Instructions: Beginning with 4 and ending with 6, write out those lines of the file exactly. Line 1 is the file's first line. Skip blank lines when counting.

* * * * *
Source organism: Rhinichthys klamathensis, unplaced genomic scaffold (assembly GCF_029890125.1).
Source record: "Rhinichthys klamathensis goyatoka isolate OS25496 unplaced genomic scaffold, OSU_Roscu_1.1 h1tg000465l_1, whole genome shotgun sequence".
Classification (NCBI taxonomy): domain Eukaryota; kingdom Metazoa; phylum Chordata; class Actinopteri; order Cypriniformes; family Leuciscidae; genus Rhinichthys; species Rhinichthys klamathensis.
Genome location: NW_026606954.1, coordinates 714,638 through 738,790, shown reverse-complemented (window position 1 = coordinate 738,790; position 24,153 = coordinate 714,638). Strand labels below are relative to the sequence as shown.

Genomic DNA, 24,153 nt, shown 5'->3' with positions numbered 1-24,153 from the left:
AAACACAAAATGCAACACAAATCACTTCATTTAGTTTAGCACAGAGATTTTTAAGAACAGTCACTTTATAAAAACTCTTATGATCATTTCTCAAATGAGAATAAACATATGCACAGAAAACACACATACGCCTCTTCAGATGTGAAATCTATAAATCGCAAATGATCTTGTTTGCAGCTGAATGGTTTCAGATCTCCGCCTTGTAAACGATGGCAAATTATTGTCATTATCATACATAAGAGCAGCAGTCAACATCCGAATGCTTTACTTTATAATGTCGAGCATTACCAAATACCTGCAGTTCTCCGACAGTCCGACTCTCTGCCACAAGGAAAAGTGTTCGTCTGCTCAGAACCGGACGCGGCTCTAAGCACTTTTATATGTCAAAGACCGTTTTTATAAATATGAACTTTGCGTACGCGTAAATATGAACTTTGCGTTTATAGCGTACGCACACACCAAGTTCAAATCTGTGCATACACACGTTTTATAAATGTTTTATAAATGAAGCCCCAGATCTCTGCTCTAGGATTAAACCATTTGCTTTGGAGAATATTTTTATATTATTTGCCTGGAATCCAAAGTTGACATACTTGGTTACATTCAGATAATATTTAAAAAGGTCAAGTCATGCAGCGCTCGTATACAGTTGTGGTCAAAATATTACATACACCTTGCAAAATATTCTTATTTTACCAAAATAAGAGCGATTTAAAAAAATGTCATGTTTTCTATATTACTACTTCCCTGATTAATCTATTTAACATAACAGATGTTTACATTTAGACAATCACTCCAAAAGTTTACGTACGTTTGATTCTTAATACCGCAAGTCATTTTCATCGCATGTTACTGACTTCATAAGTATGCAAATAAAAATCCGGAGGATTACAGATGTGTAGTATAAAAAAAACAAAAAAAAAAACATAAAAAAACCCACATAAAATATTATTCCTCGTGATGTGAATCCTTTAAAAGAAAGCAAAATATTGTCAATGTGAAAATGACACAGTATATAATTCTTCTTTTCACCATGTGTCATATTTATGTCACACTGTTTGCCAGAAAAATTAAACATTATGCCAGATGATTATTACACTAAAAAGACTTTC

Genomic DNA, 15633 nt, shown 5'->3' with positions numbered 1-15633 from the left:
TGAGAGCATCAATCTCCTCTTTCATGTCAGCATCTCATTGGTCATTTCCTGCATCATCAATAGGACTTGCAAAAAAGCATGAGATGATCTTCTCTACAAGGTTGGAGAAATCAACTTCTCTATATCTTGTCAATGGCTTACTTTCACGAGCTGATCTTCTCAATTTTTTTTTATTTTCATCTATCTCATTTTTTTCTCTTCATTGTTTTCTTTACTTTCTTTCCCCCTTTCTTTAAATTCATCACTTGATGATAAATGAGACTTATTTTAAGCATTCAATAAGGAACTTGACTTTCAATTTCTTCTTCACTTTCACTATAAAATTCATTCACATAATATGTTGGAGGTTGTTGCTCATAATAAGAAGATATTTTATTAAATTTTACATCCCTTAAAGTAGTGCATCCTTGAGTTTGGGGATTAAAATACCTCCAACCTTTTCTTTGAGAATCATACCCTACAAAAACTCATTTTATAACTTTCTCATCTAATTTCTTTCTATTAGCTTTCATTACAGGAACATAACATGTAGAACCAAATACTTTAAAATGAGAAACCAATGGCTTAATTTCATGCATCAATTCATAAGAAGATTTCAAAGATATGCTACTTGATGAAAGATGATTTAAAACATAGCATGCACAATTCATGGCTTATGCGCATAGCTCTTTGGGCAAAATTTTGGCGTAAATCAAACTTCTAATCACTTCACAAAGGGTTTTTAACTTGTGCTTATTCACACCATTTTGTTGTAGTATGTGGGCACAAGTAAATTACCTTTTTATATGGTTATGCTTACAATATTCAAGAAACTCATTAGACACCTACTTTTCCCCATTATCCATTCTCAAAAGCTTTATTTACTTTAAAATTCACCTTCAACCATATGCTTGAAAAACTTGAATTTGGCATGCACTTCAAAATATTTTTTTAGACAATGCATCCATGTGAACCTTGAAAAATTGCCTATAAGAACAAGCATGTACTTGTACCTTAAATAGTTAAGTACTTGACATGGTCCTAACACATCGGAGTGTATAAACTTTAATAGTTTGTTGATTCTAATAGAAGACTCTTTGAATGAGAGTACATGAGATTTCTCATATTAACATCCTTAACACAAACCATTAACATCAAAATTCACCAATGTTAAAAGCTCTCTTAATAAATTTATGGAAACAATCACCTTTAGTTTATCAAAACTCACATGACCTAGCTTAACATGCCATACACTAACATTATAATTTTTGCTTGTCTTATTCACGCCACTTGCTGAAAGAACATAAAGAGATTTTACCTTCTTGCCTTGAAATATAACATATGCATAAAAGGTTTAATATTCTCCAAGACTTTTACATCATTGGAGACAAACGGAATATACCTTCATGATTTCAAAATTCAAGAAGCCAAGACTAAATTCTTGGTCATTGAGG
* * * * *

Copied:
Genome location: NW_026606954.1, coordinates 714,638 through 738,790, shown reverse-complemented (window position 1 = coordinate 738,790; position 24,153 = coordinate 714,638). Strand labels below are relative to the sequence as shown.

Genomic DNA, 24,153 nt, shown 5'->3' with positions numbered 1-24,153 from the left:
AAACACAAAATGCAACACAAATCACTTCATTTAGTTTAGCACAGAGATTTTTAAGAACAGTCACTTTATAAAAACTCTTATGATCATTTCTCAAATGAGAATAAACATATGCACAGAAAACACACATACGCCTCTTCAGATGTGAAATCTATAAATCGCAAATGATCTTGTTTGCAGCTGAATGGTTTCAGATCTCCGCCTTGTAAACGATGGCAAATTATTGTCATTATCATACATAAGAGCAGCAGTCAACATCCGAATGCTTTACTTTATAATGTCGAGCATTACCAAATACCTGCAGTTCTCCGACAGTCCGACTCTCTGCCACAAGGAAAAGTGTTCGTCTGCTCAGAACCGGACGCGGCTCTAAGCACTTTTATATGTCAAAGACCGTTTTTATAAATATGAACTTTGCGTACGCGTAAATATGAACTTTGCGTTTATAGCGTACGCACACACCAAGTTCAAATCTGTGCATACACACGTTTTATAAATGTTTTATAAATGAAGCCCCAGATCTCTGCTCTAGGATTAAACCATTTGCTTTGGAGAATATTTTTATATTATTTGCCTGGAATCCAAAGTTGACATACTTGGTTACATTCAGATAATATTTAAAAAGGTCAAGTCATGCAGCGCTCGTATACAGTTGTGGTCAAAATATTACATACACCTTGCAAAATATTCTTATTTTACCAAAATAAGAGCGATTTAAAAAAATGTCATGTTTTCTATATTACTACTTCCCTGATTAATCTATTTAACATAACAGATGTTTACATTTAGACAATCACTCCAAAAGTTTACGTACGTTTGATTCTTAATACCGCAAGTCATTTTCATCGCATGTTACTGACTTCATAAGTATGCAAATAAAAATCCGGAGGATTACAGATGTGTAGTATAAAAAAAACAAAAAAAAAAACATAAAAAAACCCACATAAAATATTATTCCTCGTGATGTGAATCCTTTAAAAGAAAGCAAAATATTGTCAATGTGAAAATGACACAGTATATAATTCTTCTTTTCACCATGTGTCATATTTATGTCACACTGTTTGCCAGAAAAATTAAACATTATGCCAGATGATTATTACACTAAAAAGACTTTC